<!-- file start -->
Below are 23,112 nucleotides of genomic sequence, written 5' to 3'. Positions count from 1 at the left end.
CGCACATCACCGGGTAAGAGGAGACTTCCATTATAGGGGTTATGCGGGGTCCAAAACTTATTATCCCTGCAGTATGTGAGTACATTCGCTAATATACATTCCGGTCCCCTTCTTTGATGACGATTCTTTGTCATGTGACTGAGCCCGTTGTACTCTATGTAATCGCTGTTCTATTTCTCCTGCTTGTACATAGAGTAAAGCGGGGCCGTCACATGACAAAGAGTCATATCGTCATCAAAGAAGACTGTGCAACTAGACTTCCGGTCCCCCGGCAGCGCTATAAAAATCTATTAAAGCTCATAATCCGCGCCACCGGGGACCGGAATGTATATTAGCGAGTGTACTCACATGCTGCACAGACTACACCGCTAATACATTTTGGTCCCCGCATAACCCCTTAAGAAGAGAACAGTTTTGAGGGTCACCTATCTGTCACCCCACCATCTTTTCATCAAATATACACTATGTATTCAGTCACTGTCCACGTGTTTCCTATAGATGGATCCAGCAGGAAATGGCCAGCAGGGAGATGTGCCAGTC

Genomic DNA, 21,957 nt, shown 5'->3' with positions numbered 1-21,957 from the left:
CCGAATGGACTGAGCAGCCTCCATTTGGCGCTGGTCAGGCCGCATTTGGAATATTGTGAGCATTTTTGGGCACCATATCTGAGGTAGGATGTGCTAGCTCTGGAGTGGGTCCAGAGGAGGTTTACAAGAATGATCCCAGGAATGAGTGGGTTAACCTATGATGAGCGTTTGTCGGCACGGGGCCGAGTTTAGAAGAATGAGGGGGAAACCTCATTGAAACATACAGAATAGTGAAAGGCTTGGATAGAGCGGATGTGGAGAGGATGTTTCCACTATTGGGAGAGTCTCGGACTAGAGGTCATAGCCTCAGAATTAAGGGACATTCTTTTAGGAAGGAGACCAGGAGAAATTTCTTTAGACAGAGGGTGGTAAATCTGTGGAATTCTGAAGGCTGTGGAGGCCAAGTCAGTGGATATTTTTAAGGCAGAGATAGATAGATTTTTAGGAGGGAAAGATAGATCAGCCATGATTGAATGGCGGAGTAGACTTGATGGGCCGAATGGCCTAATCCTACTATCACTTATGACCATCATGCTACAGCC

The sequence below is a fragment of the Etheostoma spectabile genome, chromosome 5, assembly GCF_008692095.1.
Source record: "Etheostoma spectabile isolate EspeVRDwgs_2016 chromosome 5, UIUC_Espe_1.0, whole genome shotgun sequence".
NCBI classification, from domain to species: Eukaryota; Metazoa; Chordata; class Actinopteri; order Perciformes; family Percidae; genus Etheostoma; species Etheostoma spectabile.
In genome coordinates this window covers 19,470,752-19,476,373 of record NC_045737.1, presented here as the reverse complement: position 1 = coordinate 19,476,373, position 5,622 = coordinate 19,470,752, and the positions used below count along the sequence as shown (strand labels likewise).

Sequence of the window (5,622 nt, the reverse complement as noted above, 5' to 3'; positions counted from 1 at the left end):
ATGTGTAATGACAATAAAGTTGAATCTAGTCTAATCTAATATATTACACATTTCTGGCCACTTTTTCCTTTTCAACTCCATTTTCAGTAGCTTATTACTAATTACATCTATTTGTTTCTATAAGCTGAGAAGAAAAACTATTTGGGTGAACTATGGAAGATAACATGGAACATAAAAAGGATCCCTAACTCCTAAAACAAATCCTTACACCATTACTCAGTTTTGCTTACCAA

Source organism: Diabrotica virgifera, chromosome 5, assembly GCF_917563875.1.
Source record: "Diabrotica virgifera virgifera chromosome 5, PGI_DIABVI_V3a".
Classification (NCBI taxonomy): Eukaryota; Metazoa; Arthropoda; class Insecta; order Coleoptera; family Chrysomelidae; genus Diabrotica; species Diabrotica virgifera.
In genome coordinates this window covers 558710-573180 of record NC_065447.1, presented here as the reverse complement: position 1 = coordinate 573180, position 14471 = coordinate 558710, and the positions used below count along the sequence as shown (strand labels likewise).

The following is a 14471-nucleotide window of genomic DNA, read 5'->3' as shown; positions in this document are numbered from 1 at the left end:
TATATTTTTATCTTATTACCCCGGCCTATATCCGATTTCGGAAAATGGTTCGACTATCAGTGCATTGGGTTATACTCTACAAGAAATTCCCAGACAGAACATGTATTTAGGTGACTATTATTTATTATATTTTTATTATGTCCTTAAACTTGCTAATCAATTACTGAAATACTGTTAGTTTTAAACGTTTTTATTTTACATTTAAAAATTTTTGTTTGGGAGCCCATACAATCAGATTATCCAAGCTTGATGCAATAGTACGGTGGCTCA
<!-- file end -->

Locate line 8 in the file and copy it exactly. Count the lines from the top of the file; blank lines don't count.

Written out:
In genome coordinates this window covers 19,470,752-19,476,373 of record NC_045737.1, presented here as the reverse complement: position 1 = coordinate 19,476,373, position 5,622 = coordinate 19,470,752, and the positions used below count along the sequence as shown (strand labels likewise).